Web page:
“BE NOT afeard, the isle is full of noises,” says Caliban. And so is my ancient garden. At first, one hears nothing, just the old country silence. And then, like the instruments of an orchestra, the sounds introduce themselves: the summer wind in the trees, the quiet rush of the water supply, scuttling rabbits or fox.
The postman is in his van. He delivers Peter Hall’s film for my book Aikenfield, made a lifetime ago. It goes on the shelf which contains future tasks. I’m reading my old friend John Nash’s book English Garden Flowers (1948). The foreword deserves quoting. Anyway, I long to hear the long-silent artist’s voice.
“The 12 flowers illustrated here were drawn before the recent war, which interrupted the production of the book for many years. They had no point in common beyond the fact that they were all grown in my garden in Buckinghamshire. The soil in that particular part of the county was not a kindly one, and, on demobilisation, the wilderness that confronted me after five years of neglect was enough excuse for me to move to one of the small, rich valleys of East Anglia and start another garden.”
This has long been my garden, left to me by the artist. His botanical watercolours are superb, as are the descendants of his flowers. I walk about introducing myself to them: the Jerusalem Sage blocking the way, the Mermaid tea rose on the wall, the Crown Imperial in all its majesty.
At Matins, I say a great thank you for the gifts which have come my way. “We praise you, God our Father, for the richness of your creation and for the uniqueness of each person and for what sustains and renews our cultures.” The garden is in ceaseless renewal and so, I trust, am I.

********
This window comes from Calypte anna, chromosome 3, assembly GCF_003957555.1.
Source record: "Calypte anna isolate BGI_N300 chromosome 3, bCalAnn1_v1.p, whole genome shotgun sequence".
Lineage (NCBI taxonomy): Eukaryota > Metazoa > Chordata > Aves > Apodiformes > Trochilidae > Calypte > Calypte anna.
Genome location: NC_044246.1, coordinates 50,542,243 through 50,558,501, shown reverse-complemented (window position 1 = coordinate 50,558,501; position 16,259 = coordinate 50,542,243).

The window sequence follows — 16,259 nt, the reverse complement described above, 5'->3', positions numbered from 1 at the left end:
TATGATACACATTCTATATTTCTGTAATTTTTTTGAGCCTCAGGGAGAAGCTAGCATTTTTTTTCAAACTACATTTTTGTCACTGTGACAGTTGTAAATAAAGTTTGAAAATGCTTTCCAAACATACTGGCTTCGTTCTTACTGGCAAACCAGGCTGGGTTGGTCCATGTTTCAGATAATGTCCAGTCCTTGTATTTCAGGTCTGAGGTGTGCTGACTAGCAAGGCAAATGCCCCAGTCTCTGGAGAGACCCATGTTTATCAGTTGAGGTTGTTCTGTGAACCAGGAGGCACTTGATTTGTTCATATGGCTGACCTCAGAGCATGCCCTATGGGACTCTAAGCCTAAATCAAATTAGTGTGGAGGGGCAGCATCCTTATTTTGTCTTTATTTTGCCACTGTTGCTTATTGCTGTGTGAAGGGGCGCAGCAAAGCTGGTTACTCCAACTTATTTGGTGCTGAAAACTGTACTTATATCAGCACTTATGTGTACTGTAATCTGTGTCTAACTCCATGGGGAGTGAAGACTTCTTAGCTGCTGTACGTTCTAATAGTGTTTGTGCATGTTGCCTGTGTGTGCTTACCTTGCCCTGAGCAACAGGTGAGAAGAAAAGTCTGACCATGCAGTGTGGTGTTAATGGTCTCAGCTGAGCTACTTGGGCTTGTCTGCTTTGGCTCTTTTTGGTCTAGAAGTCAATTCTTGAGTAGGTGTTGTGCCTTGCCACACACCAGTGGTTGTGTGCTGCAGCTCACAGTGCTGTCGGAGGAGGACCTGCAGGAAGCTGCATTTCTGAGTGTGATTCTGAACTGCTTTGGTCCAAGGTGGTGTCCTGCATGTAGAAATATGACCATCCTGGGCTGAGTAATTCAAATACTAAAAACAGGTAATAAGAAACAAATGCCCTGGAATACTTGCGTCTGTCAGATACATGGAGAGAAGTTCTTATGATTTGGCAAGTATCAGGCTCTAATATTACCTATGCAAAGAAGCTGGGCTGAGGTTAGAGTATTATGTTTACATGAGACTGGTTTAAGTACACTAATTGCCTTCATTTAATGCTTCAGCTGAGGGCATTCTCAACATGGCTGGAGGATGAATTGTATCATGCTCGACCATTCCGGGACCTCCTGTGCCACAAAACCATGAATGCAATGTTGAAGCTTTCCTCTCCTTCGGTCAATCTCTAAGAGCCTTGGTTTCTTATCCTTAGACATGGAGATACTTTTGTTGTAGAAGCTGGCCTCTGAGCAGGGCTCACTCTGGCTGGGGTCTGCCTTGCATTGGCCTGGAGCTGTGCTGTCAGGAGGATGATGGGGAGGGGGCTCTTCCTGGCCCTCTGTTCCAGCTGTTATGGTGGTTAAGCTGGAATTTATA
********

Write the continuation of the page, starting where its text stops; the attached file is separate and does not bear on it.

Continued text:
I sit outside and read until the cats scrawl on the page. I look up the epistle for Matins, the one in which God’s gifts are lavishly, rather than evenly, distributed. Pheasants make a commotion, as does the postman. The silence then returns.
Bach soars away in a distant room. I am pretending to write, the cat making the reality impossible. That’s what I think. The gospel has Christ in his anti-market mood in the temples. The temple is new and beautiful, but commerce is already making it grubby, and he is upset. Nothing disturbs him as much as defilement.
The August garden goes on growing below its rug of weeds, and the hill field is blue with flax. Nothing whatsoever is being done, and what John Clare would have thought, I can’t imagine. A farm without work. A farm without a harvest. A farm without people. Although he would have welcomed a farm with a writer, and a writer is no longer in hiding; and he sits outside blatantly with a pen in his hand. A writer who must now go inside to think of what to say on Sunday, and “running the way of God’s commandments will be a partaker of his treasure”.
I do not have to explain this to the animals, of course. Returning to John Nash’s English Garden Flowers, I read that “the habit of Jerusalem Sage is rather lax, that its leaves fly out, giving the impression of birds’ wings.” An enchanting watercolour of periwinkle reminds me to cut back the massive cushion of this plant which blocks the path. They used to grow periwinkle on graves, and criminals wore it on their way to the scaffold. But today we liken it to the propellers of a plane. It looks as if it will take off.
Jerusalem appears a second time this week, not as a plant, but as a city that makes Christ weep. Like my flowers, it will flourish and fall to the ground.